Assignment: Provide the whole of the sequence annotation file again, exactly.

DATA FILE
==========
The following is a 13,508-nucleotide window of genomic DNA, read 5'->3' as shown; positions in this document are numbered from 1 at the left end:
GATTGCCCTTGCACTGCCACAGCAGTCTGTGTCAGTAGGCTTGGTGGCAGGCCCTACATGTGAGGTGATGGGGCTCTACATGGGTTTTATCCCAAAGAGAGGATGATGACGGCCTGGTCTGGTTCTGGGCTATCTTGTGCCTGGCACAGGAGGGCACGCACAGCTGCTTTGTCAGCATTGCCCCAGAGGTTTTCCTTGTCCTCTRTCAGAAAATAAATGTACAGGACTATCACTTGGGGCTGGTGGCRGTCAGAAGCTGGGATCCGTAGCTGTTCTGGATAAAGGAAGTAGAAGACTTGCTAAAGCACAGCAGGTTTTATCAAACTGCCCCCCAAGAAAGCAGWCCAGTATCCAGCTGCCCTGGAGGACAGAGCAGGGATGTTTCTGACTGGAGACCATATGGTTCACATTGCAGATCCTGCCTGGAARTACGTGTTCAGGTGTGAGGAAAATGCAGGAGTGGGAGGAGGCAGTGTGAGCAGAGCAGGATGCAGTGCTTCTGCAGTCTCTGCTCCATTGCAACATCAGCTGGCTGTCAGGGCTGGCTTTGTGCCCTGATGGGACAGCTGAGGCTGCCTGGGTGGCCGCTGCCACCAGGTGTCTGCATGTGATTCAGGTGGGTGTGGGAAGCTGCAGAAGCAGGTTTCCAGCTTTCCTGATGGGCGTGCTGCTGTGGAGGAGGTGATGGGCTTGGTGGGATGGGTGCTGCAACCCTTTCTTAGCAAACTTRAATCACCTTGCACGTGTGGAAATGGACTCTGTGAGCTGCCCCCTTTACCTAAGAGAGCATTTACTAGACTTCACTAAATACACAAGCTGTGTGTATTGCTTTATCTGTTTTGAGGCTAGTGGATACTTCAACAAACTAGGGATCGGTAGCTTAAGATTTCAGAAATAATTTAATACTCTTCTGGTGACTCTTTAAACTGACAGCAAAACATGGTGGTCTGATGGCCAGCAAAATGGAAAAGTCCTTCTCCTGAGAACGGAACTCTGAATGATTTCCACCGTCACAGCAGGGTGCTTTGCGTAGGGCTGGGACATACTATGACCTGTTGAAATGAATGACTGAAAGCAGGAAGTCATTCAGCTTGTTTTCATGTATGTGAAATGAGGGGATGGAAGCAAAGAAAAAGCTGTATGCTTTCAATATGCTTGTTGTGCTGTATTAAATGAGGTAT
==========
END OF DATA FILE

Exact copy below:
The following is a 13,508-nucleotide window of genomic DNA, read 5'->3' as shown; positions in this document are numbered from 1 at the left end:
GATTGCCCTTGCACTGCCACAGCAGTCTGTGTCAGTAGGCTTGGTGGCAGGCCCTACATGTGAGGTGATGGGGCTCTACATGGGTTTTATCCCAAAGAGAGGATGATGACGGCCTGGTCTGGTTCTGGGCTATCTTGTGCCTGGCACAGGAGGGCACGCACAGCTGCTTTGTCAGCATTGCCCCAGAGGTTTTCCTTGTCCTCTRTCAGAAAATAAATGTACAGGACTATCACTTGGGGCTGGTGGCRGTCAGAAGCTGGGATCCGTAGCTGTTCTGGATAAAGGAAGTAGAAGACTTGCTAAAGCACAGCAGGTTTTATCAAACTGCCCCCCAAGAAAGCAGWCCAGTATCCAGCTGCCCTGGAGGACAGAGCAGGGATGTTTCTGACTGGAGACCATATGGTTCACATTGCAGATCCTGCCTGGAARTACGTGTTCAGGTGTGAGGAAAATGCAGGAGTGGGAGGAGGCAGTGTGAGCAGAGCAGGATGCAGTGCTTCTGCAGTCTCTGCTCCATTGCAACATCAGCTGGCTGTCAGGGCTGGCTTTGTGCCCTGATGGGACAGCTGAGGCTGCCTGGGTGGCCGCTGCCACCAGGTGTCTGCATGTGATTCAGGTGGGTGTGGGAAGCTGCAGAAGCAGGTTTCCAGCTTTCCTGATGGGCGTGCTGCTGTGGAGGAGGTGATGGGCTTGGTGGGATGGGTGCTGCAACCCTTTCTTAGCAAACTTRAATCACCTTGCACGTGTGGAAATGGACTCTGTGAGCTGCCCCCTTTACCTAAGAGAGCATTTACTAGACTTCACTAAATACACAAGCTGTGTGTATTGCTTTATCTGTTTTGAGGCTAGTGGATACTTCAACAAACTAGGGATCGGTAGCTTAAGATTTCAGAAATAATTTAATACTCTTCTGGTGACTCTTTAAACTGACAGCAAAACATGGTGGTCTGATGGCCAGCAAAATGGAAAAGTCCTTCTCCTGAGAACGGAACTCTGAATGATTTCCACCGTCACAGCAGGGTGCTTTGCGTAGGGCTGGGACATACTATGACCTGTTGAAATGAATGACTGAAAGCAGGAAGTCATTCAGCTTGTTTTCATGTATGTGAAATGAGGGGATGGAAGCAAAGAAAAAGCTGTATGCTTTCAATATGCTTGTTGTGCTGTATTAAATGAGGTAT